What defines tech news, and consequently what is tech public relations? New research conducted at USC Annenberg discovered a turning-point in both practices due to 2017’s technology scandals.
Today's issues are not the same as they were a few years ago. Covering technology is no longer just about the company’s innovations. Now it’s what users do with those innovations and their impact on society. Consequently, tech spokespeople need to adjust their crisis management know-how to manage the new combat era of “Techlash.”
To understand the magnitude of change, we need to look back to the mid-2000s. The rise of tech blogs such as TechCrunch boosted this specific field of coverage. Mainstream outlets started to expand their technology coverage (The Wall Street Journal’s AllThingsD is one example) and focused on leading tech companies and their new product launches. If negative stories were published about these companies, those received considerably less visibility.
This notion was illustrated in an industry debate at SXSW 2014 when a tech reporter commented, “A smart young person in the Valley thinks being a reporter is basically being a PR person. Reporters who write favorably about companies receive invitations to things; critics don’t.”
In December 2016, Recode editor Kara Swisher assessed, “In 2017, journalists have to be tougher on everybody. We have to stop being quite as cooperative.”
What changed since then? Tech media started to produce “big picture” stories, many about traditional companies that are disrupting their industries with tech-enabled products and services, such as Uber and Airbnb Tech media now cover these companies in the same way they cover Microsoft and Samsung. There’s also been a dramatic increase in coverage of the broader civic and social concerns affected by technological innovations and by the growing power of the big tech companies.
Techlash: A new era of reckoning
After Donald Trump was elected president, the media began reporting on the fake news phenomenon with greater interest, blaming the tech companies for spreading it widely. The debate around the tech industry’s role grew in 2017 when coverage no longer featured flattering “product journalism” companies were used to, but rather negative stories about their business practices. For example:
- Facebook, Google (including YouTube) and Twitter were criticized for Russia election meddling and the spread of fake news after the Las Vegas shooting;
- Facebook was blamed for allowing the Cleveland shooting video to appear on “Facebook Live”;
- Yahoo disclosed that its 2013 data breach was not 1 billion, but 3 billion accounts;
- Apple experienced Batterygate when they admitted intentionally slowing down older iPhones;
- Uber experienced allegations of a culture of sexual harassment and discrimination.
But did people stop using Facebook? Facebook still claims 2 billion users. Did people stop using Apple products? It reached a milestone of $1 trillion valuation. Did people stop using Uber? It recently reported cruising toward $10 billion in revenue.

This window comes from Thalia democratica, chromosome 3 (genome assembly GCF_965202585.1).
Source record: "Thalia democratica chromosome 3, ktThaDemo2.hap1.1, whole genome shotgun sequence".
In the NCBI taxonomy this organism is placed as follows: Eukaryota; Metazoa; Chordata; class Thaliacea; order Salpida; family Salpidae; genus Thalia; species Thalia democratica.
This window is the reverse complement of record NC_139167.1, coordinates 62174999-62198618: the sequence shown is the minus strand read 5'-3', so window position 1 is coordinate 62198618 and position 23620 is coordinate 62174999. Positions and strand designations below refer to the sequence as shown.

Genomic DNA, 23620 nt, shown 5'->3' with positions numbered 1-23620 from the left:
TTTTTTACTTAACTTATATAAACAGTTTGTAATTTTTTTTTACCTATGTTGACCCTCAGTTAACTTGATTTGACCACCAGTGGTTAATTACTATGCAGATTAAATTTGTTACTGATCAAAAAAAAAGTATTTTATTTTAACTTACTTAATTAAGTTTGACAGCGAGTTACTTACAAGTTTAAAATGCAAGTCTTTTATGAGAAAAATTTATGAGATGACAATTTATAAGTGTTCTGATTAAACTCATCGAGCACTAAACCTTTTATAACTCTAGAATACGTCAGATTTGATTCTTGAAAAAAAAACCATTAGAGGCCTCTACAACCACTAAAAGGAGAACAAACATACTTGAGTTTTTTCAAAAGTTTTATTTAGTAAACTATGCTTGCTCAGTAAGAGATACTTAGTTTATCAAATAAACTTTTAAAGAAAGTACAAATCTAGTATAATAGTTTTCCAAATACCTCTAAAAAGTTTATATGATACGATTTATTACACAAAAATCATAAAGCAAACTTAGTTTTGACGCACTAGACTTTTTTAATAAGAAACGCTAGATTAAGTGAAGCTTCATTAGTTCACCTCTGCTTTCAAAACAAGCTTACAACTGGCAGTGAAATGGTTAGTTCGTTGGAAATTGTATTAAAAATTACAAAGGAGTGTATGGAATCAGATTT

In what way did those tech scandals affect the tech companies? Reputation. We have chosen not to live without their services, but we can look differently at their role in society.
As an example, Facebook’s Cambridge Analytica scandal in 2018 shifted attention to “data privacy” issues A CB Insights poll asked: “In 10 years, which company will we say was a net negative for society?” 59% of respondents named Facebook; far behind was Amazon at 11%. A more recent survey asked, “Which of the following companies do you trust the least with your personal information?” Facebook was cited by 56% of respondents; far behind was Google, named by only 5%.
Conclusions for practitioners
In our regular monitoring of technology industry coverage, we see a rise in the number of stories critical of the industry. The new headlines suggest the world is not as forgiving of Silicon Valley as it used to be: “Tech giants, once seen as saviors, are now viewed as threats” (The New York Times); “Silicon Valley’s tax-avoiding, job-killing, soul-sucking machine” (Esquire) This trend requires a different response from the public relations profession.
When we examined coverage around the 2017 tech scandals, we found that the PR responses were very much alike: “Sorry, we know we need to do better.”
Today, tech companies are perceived as the villain — no longer just a source of good, but also a source of bad. As tech giants are “forced” to apologize for wrong-doing, we can expect those PR responses to evolve in the years to come, perhaps with attempts to convince users that other dark forces are at play and the companies are merely the unsuspecting platform.
Instead of saying, “We are working on these actions to fix those problems,” tech companies should explain, “We can’t fix this alone, and we are working together with others to find a solution.” Portraying the problems as bigger than simply issues with their technology could be helpful for them and also for society. PR needs to be ready to address the bad parts of good tech.